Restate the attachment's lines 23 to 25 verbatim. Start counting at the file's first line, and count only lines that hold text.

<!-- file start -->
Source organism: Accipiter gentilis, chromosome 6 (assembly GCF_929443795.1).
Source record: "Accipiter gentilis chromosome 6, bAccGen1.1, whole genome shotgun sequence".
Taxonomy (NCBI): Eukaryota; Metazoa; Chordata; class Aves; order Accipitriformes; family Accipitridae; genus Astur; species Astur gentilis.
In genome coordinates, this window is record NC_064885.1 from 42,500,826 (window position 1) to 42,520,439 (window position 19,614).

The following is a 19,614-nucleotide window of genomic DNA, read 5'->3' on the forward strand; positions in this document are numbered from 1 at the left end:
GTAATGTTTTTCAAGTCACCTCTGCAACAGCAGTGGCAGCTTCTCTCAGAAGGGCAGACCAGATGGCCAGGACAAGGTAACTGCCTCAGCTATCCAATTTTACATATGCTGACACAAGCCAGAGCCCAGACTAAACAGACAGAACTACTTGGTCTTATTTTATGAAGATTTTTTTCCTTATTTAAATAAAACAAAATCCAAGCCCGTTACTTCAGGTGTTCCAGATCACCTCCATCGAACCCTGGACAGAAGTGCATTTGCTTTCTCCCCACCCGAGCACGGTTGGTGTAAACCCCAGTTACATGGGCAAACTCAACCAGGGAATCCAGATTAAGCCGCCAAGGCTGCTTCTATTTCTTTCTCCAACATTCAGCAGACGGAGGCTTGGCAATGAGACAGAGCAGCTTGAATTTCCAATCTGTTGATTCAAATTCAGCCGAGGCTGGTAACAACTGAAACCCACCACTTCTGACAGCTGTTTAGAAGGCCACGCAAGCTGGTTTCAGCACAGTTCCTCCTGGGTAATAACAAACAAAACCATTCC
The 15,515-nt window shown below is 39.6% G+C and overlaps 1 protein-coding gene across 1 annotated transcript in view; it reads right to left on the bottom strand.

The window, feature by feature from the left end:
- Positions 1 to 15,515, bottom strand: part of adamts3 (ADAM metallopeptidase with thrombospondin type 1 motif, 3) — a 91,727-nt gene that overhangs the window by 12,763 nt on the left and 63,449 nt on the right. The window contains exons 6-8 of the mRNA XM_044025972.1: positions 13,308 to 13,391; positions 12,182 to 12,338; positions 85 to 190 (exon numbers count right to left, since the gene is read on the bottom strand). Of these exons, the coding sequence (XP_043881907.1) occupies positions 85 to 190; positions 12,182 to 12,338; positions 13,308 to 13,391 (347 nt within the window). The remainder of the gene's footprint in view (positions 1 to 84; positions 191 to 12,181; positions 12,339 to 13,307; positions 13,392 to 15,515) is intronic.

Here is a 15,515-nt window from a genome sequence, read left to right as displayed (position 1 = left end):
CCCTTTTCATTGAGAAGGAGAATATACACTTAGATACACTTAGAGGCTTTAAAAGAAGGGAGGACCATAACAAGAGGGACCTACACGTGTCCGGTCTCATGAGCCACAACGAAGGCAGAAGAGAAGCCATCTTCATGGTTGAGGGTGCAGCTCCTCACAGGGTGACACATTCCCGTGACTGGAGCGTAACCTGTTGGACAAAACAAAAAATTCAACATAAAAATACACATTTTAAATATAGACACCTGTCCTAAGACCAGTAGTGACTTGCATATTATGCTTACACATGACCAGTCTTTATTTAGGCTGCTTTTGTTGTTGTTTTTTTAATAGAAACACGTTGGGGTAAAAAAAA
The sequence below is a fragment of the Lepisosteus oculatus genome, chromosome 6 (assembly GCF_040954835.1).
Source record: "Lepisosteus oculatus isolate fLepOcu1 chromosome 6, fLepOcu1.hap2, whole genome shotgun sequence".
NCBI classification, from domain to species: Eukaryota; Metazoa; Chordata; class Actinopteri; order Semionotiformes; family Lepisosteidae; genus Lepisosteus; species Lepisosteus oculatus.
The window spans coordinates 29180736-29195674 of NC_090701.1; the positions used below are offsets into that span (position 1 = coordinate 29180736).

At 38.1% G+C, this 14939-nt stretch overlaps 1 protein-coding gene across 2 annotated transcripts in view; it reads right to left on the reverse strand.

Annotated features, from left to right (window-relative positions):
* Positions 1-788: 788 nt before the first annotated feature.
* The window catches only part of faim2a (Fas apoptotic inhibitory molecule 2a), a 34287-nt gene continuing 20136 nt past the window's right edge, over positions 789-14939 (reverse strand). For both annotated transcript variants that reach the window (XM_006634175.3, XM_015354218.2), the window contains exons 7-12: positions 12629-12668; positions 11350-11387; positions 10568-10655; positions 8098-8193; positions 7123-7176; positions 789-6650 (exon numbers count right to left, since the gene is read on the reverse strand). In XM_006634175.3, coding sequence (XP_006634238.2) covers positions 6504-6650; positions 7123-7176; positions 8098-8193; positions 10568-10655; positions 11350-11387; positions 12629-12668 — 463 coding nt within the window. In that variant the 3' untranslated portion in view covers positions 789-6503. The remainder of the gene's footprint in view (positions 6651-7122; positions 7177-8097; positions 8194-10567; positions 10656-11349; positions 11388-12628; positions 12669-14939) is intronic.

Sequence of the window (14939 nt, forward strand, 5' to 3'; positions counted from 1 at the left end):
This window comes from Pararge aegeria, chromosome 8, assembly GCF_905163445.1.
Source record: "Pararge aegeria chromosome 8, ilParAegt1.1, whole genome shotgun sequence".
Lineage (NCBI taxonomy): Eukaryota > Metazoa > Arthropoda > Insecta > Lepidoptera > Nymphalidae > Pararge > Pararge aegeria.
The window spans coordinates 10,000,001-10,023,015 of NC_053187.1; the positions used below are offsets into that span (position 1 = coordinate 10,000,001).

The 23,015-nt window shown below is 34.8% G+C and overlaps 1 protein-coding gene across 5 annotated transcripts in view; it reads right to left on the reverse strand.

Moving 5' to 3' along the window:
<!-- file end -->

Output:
Lineage (NCBI taxonomy): Eukaryota > Metazoa > Arthropoda > Insecta > Lepidoptera > Nymphalidae > Pararge > Pararge aegeria.
The window spans coordinates 10,000,001-10,023,015 of NC_053187.1; the positions used below are offsets into that span (position 1 = coordinate 10,000,001).

The 23,015-nt window shown below is 34.8% G+C and overlaps 1 protein-coding gene across 5 annotated transcripts in view; it reads right to left on the reverse strand.